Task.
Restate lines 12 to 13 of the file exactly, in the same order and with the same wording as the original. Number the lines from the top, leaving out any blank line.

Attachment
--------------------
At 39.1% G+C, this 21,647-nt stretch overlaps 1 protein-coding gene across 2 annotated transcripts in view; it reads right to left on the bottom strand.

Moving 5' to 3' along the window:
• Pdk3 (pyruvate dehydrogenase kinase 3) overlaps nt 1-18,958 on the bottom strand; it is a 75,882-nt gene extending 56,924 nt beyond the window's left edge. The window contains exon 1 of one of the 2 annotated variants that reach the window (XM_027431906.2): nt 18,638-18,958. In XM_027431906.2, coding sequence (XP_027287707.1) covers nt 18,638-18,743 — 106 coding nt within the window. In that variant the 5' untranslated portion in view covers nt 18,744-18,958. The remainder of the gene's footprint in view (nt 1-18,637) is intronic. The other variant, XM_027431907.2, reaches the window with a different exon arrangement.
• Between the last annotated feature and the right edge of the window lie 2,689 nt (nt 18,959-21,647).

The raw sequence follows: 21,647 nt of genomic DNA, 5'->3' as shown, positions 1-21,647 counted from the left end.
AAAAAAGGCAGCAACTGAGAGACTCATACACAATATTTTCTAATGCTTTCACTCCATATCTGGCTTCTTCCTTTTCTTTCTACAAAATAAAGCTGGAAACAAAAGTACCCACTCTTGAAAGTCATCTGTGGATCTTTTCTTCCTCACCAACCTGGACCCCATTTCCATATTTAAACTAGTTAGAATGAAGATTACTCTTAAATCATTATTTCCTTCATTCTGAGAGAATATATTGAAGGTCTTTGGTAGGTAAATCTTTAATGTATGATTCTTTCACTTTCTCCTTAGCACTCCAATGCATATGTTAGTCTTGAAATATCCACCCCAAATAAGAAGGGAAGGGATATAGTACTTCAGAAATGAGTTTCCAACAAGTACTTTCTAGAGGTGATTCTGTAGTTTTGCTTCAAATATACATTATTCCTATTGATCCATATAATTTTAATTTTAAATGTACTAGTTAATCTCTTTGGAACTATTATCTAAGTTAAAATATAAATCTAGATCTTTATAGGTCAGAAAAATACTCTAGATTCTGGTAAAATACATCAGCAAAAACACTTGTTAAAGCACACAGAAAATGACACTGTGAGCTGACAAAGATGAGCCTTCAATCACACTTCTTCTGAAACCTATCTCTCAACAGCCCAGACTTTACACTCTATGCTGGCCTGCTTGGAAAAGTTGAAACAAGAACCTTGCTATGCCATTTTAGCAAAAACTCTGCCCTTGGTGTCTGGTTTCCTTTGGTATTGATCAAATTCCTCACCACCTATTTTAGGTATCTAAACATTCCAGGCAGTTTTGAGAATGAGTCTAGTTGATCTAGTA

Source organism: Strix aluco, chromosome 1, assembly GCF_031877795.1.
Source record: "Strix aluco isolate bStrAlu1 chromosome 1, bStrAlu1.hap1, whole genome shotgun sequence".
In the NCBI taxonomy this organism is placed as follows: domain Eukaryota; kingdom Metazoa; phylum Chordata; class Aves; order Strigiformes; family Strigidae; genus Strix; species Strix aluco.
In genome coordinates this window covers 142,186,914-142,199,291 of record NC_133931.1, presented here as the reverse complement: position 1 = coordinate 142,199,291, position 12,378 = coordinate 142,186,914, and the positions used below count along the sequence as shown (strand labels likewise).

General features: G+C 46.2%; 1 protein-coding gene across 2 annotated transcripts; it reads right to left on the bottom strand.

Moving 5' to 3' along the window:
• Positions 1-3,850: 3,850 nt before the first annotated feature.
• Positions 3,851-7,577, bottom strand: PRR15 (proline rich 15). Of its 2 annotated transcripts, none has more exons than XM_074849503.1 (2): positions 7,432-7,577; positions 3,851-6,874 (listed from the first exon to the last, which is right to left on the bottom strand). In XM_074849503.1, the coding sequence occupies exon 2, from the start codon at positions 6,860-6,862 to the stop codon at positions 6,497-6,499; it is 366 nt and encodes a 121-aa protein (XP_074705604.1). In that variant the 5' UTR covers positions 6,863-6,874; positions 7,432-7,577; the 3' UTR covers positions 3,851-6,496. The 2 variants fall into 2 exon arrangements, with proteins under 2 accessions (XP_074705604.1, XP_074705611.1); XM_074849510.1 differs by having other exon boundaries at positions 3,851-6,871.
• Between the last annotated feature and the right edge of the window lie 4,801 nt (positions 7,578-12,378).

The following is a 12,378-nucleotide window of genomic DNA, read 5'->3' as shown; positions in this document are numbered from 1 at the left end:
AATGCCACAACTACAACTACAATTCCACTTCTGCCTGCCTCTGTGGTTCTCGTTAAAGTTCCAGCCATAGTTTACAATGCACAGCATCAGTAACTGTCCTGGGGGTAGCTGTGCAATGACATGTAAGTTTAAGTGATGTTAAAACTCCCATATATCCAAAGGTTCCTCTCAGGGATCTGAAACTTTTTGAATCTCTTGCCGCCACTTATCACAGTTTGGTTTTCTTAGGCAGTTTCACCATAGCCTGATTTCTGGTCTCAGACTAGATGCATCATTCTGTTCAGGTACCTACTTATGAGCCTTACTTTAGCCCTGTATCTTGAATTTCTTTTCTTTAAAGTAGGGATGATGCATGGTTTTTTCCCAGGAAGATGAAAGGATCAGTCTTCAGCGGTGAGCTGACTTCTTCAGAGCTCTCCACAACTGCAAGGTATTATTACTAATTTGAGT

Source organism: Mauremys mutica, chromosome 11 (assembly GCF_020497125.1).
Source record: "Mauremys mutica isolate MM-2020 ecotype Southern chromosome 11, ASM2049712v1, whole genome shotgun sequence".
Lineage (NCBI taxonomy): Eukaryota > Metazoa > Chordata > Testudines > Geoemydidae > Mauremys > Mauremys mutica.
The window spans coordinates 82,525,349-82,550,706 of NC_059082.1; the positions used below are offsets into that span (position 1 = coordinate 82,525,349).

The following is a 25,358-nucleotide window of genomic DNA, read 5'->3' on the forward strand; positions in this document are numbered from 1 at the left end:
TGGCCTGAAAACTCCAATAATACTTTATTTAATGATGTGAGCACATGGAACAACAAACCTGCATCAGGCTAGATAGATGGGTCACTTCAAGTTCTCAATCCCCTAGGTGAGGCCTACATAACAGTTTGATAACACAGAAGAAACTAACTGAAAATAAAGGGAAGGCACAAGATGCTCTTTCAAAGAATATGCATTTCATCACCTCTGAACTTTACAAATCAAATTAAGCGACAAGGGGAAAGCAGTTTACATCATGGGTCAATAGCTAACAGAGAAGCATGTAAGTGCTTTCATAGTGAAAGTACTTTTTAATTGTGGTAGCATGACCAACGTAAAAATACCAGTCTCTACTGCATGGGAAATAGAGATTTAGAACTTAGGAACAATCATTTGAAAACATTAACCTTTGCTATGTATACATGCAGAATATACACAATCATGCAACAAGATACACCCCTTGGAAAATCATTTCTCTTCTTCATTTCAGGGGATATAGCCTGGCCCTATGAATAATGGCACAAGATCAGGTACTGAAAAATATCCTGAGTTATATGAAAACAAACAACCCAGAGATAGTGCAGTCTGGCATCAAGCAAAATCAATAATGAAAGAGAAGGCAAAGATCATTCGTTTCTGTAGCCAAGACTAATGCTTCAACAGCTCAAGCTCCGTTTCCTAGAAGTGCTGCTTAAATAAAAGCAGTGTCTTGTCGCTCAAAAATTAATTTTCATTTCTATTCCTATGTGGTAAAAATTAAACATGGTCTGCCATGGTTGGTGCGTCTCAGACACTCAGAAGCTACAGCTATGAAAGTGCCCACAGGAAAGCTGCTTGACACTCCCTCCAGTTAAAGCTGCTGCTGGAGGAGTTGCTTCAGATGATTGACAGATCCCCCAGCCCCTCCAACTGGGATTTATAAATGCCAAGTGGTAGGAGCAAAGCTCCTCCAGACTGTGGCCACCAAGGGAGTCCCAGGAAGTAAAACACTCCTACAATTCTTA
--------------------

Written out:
Moving 5' to 3' along the window:
• Positions 1-3,850: 3,850 nt before the first annotated feature.